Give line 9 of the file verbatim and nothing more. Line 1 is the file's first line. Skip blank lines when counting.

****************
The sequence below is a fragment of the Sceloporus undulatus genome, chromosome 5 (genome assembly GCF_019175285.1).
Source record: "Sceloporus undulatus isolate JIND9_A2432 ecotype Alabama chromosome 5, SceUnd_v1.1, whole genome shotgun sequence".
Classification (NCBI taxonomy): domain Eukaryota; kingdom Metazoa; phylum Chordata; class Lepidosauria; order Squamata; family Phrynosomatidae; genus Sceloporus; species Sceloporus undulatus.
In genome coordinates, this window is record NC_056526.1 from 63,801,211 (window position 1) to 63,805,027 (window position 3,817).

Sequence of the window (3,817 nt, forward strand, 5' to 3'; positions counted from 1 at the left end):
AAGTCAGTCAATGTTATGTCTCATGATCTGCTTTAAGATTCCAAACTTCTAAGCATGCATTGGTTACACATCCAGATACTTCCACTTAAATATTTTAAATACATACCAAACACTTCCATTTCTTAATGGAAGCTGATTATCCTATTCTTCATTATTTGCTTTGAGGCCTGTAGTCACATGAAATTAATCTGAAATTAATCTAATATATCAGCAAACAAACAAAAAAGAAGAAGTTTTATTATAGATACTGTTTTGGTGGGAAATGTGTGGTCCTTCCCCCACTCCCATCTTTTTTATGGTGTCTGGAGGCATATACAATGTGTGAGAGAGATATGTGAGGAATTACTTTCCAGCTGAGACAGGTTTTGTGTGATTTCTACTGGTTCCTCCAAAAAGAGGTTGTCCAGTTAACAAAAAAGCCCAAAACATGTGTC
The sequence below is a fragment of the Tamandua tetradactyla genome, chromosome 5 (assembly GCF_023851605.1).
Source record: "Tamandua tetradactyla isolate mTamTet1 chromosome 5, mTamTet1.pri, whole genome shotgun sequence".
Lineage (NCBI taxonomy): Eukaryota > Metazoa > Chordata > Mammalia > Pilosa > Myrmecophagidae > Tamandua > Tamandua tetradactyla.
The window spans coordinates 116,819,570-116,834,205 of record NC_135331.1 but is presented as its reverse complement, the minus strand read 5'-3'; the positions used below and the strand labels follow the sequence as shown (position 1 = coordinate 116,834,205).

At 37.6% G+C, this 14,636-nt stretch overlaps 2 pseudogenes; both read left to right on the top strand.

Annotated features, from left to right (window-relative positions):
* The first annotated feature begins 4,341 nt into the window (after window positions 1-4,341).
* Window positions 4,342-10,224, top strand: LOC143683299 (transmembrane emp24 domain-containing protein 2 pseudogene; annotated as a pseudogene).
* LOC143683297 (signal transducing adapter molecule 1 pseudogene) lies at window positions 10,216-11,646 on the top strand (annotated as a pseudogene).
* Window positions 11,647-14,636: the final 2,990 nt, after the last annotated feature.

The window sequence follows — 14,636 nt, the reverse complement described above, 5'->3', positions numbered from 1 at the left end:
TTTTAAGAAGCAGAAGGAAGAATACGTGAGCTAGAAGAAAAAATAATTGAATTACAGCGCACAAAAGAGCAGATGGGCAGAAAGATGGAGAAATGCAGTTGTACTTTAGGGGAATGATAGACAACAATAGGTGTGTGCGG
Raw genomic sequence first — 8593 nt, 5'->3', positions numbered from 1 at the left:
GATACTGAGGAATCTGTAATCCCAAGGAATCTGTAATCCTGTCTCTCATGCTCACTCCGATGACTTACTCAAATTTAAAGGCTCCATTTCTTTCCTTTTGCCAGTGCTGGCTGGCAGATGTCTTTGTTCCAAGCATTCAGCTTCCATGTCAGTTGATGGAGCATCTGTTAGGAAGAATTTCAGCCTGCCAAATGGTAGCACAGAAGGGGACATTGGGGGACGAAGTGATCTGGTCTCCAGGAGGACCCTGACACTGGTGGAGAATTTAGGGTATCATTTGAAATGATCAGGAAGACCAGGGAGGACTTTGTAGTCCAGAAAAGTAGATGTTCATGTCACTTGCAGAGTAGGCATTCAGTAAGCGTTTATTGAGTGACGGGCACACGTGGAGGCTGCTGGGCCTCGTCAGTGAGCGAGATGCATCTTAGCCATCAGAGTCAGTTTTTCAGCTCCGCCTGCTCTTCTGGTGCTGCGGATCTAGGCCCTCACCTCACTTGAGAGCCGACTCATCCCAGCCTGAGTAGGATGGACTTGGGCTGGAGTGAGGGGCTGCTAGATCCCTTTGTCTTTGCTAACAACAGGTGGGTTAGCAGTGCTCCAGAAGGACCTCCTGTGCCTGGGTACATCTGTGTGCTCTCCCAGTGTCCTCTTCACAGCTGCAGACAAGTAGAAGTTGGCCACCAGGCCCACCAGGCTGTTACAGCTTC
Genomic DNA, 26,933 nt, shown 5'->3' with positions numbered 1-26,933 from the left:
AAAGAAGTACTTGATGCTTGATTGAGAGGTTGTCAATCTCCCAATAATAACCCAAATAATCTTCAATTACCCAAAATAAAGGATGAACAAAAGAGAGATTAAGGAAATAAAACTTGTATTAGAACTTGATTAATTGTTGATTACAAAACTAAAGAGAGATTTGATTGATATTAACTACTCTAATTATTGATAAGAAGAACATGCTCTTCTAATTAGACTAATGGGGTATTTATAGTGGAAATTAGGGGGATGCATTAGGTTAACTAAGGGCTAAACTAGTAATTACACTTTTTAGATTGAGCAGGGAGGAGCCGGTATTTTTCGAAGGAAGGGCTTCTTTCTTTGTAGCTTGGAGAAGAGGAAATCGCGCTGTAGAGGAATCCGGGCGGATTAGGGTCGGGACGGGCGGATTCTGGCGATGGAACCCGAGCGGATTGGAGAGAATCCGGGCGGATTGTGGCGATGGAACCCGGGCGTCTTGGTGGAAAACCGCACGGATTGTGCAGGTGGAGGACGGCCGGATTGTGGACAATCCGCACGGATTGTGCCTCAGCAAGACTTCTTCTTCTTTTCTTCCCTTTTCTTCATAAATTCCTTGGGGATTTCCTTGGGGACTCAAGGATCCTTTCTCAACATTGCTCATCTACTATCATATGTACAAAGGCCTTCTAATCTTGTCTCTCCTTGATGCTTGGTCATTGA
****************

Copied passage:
Lineage (NCBI taxonomy): Eukaryota > Metazoa > Chordata > Mammalia > Pilosa > Myrmecophagidae > Tamandua > Tamandua tetradactyla.